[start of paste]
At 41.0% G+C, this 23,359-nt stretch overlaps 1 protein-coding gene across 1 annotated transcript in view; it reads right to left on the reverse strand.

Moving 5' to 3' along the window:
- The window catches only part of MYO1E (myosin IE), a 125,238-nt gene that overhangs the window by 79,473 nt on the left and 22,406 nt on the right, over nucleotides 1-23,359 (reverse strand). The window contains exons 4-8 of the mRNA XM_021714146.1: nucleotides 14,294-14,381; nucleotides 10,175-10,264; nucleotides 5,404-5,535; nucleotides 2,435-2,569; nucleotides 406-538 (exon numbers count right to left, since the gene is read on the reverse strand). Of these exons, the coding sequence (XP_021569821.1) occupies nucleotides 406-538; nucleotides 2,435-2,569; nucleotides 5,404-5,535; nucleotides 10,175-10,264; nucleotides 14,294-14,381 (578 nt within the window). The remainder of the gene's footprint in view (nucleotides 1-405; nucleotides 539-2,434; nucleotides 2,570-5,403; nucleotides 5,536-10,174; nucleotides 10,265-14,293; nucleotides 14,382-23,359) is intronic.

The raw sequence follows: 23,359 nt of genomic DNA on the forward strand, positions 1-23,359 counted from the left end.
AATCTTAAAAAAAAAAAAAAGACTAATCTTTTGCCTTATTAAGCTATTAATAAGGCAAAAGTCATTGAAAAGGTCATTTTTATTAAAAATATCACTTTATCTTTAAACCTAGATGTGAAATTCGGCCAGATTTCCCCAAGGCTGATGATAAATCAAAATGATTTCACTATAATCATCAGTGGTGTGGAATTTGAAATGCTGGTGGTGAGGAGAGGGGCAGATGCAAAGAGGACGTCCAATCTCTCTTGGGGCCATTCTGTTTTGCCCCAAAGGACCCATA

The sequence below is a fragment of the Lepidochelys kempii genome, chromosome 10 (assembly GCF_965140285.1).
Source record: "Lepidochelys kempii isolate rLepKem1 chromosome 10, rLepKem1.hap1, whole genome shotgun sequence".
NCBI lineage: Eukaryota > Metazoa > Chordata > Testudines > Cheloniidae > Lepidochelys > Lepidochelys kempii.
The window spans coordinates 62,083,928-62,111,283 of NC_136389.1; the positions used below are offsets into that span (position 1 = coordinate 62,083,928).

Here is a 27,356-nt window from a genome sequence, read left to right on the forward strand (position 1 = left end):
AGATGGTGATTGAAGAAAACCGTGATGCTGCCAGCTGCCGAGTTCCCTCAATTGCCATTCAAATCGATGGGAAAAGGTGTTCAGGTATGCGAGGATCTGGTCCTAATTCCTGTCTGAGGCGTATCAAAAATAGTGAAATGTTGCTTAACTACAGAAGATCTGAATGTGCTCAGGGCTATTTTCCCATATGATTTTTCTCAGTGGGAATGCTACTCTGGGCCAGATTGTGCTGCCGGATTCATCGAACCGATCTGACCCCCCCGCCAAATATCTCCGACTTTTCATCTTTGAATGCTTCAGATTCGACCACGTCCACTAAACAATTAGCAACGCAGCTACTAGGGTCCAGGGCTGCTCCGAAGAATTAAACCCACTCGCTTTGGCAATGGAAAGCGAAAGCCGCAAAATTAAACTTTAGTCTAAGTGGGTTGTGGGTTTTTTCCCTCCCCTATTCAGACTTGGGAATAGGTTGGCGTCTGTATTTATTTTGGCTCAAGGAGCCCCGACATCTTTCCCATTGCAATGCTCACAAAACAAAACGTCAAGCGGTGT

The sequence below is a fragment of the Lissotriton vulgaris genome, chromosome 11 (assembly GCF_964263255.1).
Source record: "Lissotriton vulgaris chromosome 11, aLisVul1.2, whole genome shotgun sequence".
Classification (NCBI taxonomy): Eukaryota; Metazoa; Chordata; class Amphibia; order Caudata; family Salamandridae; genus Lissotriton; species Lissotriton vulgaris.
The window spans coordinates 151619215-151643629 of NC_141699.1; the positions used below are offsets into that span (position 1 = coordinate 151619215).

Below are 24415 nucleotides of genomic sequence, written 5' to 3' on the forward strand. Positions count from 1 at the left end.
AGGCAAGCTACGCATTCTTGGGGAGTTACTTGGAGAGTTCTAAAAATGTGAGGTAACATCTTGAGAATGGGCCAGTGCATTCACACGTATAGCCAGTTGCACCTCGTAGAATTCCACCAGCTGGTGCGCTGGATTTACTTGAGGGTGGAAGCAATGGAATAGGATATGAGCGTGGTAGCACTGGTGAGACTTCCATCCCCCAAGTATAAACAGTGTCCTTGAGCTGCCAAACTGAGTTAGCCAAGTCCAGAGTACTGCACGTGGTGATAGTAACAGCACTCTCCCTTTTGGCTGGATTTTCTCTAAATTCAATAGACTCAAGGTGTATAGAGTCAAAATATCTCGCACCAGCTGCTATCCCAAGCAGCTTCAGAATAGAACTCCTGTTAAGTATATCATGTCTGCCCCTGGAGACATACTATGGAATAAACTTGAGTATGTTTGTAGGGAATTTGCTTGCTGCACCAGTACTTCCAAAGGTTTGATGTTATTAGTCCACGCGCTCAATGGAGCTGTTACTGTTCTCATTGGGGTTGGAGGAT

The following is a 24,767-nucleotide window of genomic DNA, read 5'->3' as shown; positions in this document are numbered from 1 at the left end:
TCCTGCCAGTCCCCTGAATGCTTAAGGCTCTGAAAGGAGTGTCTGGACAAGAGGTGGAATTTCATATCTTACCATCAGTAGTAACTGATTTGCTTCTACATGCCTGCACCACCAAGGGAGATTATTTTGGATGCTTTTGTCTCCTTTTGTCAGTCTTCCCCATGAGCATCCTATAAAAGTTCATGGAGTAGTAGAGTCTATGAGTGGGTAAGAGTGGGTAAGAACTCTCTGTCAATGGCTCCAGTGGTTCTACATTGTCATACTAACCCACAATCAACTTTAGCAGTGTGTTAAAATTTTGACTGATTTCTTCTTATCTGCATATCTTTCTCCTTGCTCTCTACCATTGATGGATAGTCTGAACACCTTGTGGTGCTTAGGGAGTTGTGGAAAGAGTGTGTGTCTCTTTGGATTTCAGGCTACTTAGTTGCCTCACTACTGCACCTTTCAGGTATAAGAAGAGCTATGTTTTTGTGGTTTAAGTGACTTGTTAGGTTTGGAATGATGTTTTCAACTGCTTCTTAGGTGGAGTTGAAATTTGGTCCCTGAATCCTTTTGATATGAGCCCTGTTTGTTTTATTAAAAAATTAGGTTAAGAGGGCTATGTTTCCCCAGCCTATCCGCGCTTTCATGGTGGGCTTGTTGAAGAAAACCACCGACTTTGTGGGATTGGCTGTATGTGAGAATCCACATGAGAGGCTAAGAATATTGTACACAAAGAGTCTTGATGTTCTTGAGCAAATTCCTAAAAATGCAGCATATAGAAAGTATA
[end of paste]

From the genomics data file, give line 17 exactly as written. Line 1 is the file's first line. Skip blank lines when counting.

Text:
AGGCAAGCTACGCATTCTTGGGGAGTTACTTGGAGAGTTCTAAAAATGTGAGGTAACATCTTGAGAATGGGCCAGTGCATTCACACGTATAGCCAGTTGCACCTCGTAGAATTCCACCAGCTGGTGCGCTGGATTTACTTGAGGGTGGAAGCAATGGAATAGGATATGAGCGTGGTAGCACTGGTGAGACTTCCATCCCCCAAGTATAAACAGTGTCCTTGAGCTGCCAAACTGAGTTAGCCAAGTCCAGAGTACTGCACGTGGTGATAGTAACAGCACTCTCCCTTTTGGCTGGATTTTCTCTAAATTCAATAGACTCAAGGTGTATAGAGTCAAAATATCTCGCACCAGCTGCTATCCCAAGCAGCTTCAGAATAGAACTCCTGTTAAGTATATCATGTCTGCCCCTGGAGACATACTATGGAATAAACTTGAGTATGTTTGTAGGGAATTTGCTTGCTGCACCAGTACTTCCAAAGGTTTGATGTTATTAGTCCACGCGCTCAATGGAGCTGTTACTGTTCTCATTGGGGTTGGAGGAT